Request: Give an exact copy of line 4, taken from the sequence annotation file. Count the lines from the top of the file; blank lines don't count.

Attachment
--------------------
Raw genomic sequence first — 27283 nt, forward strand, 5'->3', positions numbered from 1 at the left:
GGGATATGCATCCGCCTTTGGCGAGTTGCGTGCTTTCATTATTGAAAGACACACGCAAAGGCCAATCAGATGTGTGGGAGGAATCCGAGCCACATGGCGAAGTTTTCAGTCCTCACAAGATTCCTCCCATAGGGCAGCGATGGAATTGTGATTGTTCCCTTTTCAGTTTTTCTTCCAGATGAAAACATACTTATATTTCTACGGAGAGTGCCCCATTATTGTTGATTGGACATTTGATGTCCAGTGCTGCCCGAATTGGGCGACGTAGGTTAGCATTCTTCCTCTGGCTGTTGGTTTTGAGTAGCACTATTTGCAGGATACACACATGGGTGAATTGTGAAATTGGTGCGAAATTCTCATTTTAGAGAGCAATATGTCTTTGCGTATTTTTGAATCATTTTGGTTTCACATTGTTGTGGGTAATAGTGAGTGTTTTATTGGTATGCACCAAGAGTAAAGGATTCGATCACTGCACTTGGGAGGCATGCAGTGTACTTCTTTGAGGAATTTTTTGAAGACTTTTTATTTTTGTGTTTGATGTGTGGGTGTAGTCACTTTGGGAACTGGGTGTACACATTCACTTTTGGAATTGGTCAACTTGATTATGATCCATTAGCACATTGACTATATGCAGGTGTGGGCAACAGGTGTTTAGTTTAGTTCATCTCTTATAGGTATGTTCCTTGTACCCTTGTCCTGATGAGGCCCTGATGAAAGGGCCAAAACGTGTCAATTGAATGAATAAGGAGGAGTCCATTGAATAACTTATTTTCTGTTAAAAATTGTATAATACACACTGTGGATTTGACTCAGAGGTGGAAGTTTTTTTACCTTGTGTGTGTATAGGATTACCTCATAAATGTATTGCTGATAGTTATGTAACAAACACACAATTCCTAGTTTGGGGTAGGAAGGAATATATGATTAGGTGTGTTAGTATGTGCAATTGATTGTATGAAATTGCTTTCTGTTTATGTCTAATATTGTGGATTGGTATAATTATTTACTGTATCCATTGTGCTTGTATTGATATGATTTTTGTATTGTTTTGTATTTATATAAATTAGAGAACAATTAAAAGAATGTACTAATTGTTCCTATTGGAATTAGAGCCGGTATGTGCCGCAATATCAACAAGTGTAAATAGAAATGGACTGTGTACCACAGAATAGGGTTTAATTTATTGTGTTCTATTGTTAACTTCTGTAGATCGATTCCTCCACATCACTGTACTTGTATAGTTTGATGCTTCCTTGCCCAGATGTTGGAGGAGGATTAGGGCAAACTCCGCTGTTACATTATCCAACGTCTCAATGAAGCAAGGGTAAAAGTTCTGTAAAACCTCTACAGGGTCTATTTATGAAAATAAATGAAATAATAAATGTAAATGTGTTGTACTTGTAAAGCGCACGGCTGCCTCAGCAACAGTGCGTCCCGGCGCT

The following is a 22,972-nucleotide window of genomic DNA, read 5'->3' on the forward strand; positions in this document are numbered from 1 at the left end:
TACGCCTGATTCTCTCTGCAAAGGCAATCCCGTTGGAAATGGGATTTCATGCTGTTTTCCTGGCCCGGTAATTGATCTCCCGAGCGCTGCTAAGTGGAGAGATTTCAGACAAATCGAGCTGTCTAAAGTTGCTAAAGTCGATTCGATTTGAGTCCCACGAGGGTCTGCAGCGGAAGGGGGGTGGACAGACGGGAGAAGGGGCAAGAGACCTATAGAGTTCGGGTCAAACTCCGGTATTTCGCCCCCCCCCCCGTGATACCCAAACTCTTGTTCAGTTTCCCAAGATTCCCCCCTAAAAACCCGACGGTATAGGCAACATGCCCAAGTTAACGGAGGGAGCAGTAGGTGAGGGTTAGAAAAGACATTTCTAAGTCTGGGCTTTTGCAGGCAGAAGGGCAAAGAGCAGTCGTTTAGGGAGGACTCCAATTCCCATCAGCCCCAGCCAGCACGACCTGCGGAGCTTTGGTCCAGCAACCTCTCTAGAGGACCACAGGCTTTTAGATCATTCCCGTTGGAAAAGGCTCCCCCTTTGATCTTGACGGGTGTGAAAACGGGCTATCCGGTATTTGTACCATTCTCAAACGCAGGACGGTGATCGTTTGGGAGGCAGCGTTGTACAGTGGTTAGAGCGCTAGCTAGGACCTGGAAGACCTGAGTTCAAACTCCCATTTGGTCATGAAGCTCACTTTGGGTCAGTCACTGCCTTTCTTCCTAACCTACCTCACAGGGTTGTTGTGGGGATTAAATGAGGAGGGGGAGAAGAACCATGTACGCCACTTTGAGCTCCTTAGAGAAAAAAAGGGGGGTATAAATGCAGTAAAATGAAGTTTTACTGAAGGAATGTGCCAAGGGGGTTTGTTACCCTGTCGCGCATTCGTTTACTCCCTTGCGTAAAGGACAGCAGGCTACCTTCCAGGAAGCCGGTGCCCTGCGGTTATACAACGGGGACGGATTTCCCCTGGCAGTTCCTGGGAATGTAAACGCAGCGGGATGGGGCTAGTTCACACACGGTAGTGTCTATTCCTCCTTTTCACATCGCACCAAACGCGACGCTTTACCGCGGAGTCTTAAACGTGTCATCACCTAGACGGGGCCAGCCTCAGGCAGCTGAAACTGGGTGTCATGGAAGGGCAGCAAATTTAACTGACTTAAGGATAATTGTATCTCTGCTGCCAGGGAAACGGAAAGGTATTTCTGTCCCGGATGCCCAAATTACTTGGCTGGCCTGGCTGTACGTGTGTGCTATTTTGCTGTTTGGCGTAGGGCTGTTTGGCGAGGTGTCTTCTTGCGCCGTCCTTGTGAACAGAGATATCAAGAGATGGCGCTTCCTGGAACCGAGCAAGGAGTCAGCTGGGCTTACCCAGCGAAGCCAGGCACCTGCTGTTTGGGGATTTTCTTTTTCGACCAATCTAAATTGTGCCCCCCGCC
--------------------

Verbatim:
TACGCCTGATTCTCTCTGCAAAGGCAATCCCGTTGGAAATGGGATTTCATGCTGTTTTCCTGGCCCGGTAATTGATCTCCCGAGCGCTGCTAAGTGGAGAGATTTCAGACAAATCGAGCTGTCTAAAGTTGCTAAAGTCGATTCGATTTGAGTCCCACGAGGGTCTGCAGCGGAAGGGGGGTGGACAGACGGGAGAAGGGGCAAGAGACCTATAGAGTTCGGGTCAAACTCCGGTATTTCGCCCCCCCCCCCGTGATACCCAAACTCTTGTTCAGTTTCCCAAGATTCCCCCCTAAAAACCCGACGGTATAGGCAACATGCCCAAGTTAACGGAGGGAGCAGTAGGTGAGGGTTAGAAAAGACATTTCTAAGTCTGGGCTTTTGCAGGCAGAAGGGCAAAGAGCAGTCGTTTAGGGAGGACTCCAATTCCCATCAGCCCCAGCCAGCACGACCTGCGGAGCTTTGGTCCAGCAACCTCTCTAGAGGACCACAGGCTTTTAGATCATTCCCGTTGGAAAAGGCTCCCCCTTTGATCTTGACGGGTGTGAAAACGGGCTATCCGGTATTTGTACCATTCTCAAACGCAGGACGGTGATCGTTTGGGAGGCAGCGTTGTACAGTGGTTAGAGCGCTAGCTAGGACCTGGAAGACCTGAGTTCAAACTCCCATTTGGTCATGAAGCTCACTTTGGGTCAGTCACTGCCTTTCTTCCTAACCTACCTCACAGGGTTGTTGTGGGGATTAAATGAGGAGGGGGAGAAGAACCATGTACGCCACTTTGAGCTCCTTAGAGAAAAAAAGGGGGGTATAAATGCAGTAAAATGAAGTTTTACTGAAGGAATGTGCCAAGGGGGTTTGTTACCCTGTCGCGCATTCGTTTACTCCCTTGCGTAAAGGACAGCAGGCTACCTTCCAGGAAGCCGGTGCCCTGCGGTTATACAACGGGGACGGATTTCCCCTGGCAGTTCCTGGGAATGTAAACGCAGCGGGATGGGGCTAGTTCACACACGGTAGTGTCTATTCCTCCTTTTCACATCGCACCAAACGCGACGCTTTACCGCGGAGTCTTAAACGTGTCATCACCTAGACGGGGCCAGCCTCAGGCAGCTGAAACTGGGTGTCATGGAAGGGCAGCAAATTTAACTGACTTAAGGATAATTGTATCTCTGCTGCCAGGGAAACGGAAAGGTATTTCTGTCCCGGATGCCCAAATTACTTGGCTGGCCTGGCTGTACGTGTGTGCTATTTTGCTGTTTGGCGTAGGGCTGTTTGGCGAGGTGTCTTCTTGCGCCGTCCTTGTGAACAGAGATATCAAGAGATGGCGCTTCCTGGAACCGAGCAAGGAGTCAGCTGGGCTTACCCAGCGAAGCCAGGCACCTGCTGTTTGGGGATTTTCTTTTTCGACCAATCTAAATTGTGCCCCCCGCC